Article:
Time transforms everything. Construction, climate change, habits, and traditions continuously reshape the landscapes, the things we use, the buildings, how we dress, and even the animals. But for those who have just arrived in this world, it’s curious to think that things once were different.
With this play invitation, children can explore the concepts of time, past, and constancy, expanding their knowledge of the identity of the places they inhabit and how they were subject to change over time.
Children can also develop observation and comparing skills and their sense of identity, belonging, intercultural understanding, and empathy.
What Could Lead Us to This Play Invitation
- Children have been exploring fantasy worlds;
- Children are curious about time and clocks;
- Children are excited about using cameras and taking pictures.
• Old photos of where they live (or places they know well).
• Current photos of the same places (Optional).
Setting up this Play Invitation
- Challenge children to look for old photos or paintings depicting places and landscapes they know and visit. They can ask family and friends, search existing libraries and archives, or use the internet (with adult support).
- When you have those photos, organize all the logistics for a trip to those places, considering the group of children, the adult support, how to get there, and when.
Tip: If you can’t take the children to the places, go there yourself and take photos of how the place is now. Make your best to capture the same perspectives as in the old images.
How to Explore
- Take the children on a trip to explore the places depicted in the old photos.
- When arriving, show children the photos and engage them in observation to find the differences.
- If you stay in your school, display the photos side by side over a table or on the wall at children’s reach so they can examine the photos.
- Dialogue about:
• What has changed in this place?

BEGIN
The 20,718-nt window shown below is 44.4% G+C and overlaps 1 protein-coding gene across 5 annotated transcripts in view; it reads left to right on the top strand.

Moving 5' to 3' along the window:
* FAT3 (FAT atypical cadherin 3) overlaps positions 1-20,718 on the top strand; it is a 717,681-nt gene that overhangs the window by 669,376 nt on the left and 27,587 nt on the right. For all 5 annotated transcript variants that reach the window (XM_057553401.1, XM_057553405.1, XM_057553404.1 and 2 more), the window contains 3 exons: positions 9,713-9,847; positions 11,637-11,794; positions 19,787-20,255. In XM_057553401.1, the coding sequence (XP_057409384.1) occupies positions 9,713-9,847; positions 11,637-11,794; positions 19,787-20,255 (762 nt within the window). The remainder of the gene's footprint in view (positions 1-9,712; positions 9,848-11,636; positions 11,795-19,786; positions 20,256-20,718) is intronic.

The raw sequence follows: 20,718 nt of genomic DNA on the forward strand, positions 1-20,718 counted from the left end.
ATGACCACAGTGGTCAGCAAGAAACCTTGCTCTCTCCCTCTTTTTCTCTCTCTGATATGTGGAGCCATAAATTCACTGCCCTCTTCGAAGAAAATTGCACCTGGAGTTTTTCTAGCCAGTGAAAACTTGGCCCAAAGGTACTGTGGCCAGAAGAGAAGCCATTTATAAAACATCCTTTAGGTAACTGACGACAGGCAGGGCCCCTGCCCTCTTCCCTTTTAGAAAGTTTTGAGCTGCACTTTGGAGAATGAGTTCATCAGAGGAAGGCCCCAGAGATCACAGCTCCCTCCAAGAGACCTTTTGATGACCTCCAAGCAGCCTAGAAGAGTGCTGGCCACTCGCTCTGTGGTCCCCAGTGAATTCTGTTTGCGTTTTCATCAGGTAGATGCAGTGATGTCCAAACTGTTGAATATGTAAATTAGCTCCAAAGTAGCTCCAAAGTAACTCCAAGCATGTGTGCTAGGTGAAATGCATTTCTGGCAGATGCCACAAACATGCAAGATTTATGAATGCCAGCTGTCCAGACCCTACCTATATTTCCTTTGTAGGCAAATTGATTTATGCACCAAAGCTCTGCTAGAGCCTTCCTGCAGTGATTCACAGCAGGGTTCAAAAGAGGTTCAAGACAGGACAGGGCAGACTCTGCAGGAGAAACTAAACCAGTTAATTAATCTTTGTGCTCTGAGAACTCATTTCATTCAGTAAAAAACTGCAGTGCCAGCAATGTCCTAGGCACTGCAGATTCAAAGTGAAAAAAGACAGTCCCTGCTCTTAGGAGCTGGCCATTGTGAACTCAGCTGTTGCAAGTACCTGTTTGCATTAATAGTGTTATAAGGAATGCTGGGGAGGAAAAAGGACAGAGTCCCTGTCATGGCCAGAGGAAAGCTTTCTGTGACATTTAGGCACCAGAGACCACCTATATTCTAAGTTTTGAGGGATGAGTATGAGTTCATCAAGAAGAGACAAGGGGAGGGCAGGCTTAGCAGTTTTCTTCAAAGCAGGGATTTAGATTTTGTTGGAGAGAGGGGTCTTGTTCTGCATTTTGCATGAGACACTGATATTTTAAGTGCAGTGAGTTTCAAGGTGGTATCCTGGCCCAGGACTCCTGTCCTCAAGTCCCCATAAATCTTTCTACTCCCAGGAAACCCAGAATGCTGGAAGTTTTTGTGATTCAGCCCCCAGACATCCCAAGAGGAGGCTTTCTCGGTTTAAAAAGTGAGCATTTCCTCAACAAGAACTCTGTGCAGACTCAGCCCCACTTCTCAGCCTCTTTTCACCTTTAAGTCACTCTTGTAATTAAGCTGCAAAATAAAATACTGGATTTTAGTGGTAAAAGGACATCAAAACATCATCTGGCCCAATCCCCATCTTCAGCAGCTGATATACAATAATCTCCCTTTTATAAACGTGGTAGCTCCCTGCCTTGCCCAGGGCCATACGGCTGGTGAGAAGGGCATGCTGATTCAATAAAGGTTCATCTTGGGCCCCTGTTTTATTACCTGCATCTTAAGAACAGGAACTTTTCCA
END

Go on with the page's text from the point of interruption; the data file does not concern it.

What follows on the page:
• Why do you think these transformations happened?
• How do you think these places will be in years to come?
With Younger children: Young children develop an understanding of the historical past through their personal past first. Invite families (especially grandpas and grandmas) to come to the school and share their photos and stories about their youth. How was it to go to school, what toys they had, what they did do on the holidays, etc.
How to Nurture the Natural Unfolding of the Child’s Identity During This Play Invitation
- Children have the right to explore things from the past. Going to museums, archeological places, or simply discovering old and obsolete objects in our attics stimulates all senses and helps children gradually accumulate new knowledge and build their interpretations.
The Academic Learning Opportunities
- MATH: Describe and compare observations and explore notions of time and sequence.
- LANGUAGE: Use of conversational vocabulary and sentence construction.
- SOCIAL: Build self and cultural identity, recognize similarities and differences, build relationships with others and cultivate mutual respect and empathy. Develop a sense of belonging and personal history.
- ART: Identify monuments and works of art that are part of their cultural heritage.
- Challenge children to draw or paint the differences between night and day in the place they live. How different is our village/city/street during daylight from night time?
Follow the fascinating transformation journey of a place through time.